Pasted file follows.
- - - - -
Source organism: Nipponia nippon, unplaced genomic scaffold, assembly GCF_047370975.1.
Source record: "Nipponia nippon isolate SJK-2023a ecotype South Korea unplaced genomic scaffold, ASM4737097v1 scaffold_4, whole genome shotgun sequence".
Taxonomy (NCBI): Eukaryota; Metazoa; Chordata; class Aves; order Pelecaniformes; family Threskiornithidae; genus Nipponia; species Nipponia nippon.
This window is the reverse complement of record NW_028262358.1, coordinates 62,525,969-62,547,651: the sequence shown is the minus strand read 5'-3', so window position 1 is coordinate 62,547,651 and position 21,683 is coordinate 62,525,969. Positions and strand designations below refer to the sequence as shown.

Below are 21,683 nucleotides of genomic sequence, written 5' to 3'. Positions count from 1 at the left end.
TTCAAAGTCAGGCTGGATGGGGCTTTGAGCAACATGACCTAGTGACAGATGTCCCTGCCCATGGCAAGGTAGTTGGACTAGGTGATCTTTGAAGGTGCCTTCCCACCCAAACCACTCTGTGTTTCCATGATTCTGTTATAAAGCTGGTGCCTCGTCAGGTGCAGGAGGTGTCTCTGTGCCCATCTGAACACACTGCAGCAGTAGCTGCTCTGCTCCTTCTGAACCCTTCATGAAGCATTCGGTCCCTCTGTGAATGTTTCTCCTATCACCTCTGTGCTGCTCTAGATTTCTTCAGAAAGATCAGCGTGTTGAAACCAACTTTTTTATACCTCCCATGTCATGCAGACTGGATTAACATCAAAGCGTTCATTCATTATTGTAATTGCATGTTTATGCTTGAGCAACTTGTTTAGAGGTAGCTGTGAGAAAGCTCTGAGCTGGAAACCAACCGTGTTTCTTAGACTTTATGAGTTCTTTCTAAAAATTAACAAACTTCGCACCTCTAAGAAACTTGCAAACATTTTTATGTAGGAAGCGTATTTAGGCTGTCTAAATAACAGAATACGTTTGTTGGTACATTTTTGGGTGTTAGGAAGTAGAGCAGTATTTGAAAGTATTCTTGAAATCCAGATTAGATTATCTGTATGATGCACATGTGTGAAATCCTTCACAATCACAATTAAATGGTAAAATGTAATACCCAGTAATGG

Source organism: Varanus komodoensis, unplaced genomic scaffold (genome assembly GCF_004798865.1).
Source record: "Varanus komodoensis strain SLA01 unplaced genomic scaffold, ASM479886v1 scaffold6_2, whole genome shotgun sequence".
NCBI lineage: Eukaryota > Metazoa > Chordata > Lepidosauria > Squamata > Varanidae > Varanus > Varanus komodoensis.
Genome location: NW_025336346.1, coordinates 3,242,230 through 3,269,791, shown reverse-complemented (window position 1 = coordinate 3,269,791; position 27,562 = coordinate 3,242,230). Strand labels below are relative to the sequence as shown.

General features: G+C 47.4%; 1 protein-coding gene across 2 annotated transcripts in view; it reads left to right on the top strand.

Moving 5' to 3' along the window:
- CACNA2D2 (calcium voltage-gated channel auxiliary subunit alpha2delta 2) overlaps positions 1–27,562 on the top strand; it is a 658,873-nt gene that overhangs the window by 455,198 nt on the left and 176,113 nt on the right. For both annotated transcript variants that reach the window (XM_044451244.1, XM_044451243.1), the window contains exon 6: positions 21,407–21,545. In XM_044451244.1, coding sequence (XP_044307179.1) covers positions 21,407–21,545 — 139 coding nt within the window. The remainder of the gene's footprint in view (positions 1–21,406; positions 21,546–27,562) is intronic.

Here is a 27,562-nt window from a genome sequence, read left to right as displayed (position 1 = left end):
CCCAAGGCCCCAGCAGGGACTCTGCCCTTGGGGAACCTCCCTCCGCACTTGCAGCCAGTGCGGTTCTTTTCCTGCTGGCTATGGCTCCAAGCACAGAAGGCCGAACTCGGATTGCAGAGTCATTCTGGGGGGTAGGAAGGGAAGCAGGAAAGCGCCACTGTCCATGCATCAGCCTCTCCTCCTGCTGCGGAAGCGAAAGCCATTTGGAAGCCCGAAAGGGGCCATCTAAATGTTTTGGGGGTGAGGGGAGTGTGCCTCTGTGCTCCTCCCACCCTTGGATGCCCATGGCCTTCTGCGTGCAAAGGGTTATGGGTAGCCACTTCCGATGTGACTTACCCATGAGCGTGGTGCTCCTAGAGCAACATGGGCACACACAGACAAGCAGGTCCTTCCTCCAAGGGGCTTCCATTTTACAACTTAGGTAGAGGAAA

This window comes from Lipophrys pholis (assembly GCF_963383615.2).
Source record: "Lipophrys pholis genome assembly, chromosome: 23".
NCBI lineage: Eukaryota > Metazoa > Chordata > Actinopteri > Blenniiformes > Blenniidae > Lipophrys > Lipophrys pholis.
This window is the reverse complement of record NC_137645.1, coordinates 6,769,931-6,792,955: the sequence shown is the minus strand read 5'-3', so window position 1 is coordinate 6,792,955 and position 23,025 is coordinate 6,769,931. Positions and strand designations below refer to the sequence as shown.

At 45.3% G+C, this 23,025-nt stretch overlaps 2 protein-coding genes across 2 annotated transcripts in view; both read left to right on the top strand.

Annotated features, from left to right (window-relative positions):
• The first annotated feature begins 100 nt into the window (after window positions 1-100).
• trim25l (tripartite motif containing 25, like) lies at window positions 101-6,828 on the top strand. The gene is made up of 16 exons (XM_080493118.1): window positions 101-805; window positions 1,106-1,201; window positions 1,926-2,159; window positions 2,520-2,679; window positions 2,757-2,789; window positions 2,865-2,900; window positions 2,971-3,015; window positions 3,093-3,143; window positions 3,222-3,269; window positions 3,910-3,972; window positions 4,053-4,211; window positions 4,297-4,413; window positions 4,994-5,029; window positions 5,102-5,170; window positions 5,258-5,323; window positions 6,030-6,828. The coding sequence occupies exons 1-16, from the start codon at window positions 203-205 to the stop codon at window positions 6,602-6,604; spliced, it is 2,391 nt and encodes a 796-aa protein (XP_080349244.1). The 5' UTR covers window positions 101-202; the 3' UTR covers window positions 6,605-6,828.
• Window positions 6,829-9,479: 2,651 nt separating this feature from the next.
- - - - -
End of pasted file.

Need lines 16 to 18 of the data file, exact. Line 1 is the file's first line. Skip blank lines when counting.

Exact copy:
This window comes from Lipophrys pholis (assembly GCF_963383615.2).
Source record: "Lipophrys pholis genome assembly, chromosome: 23".
NCBI lineage: Eukaryota > Metazoa > Chordata > Actinopteri > Blenniiformes > Blenniidae > Lipophrys > Lipophrys pholis.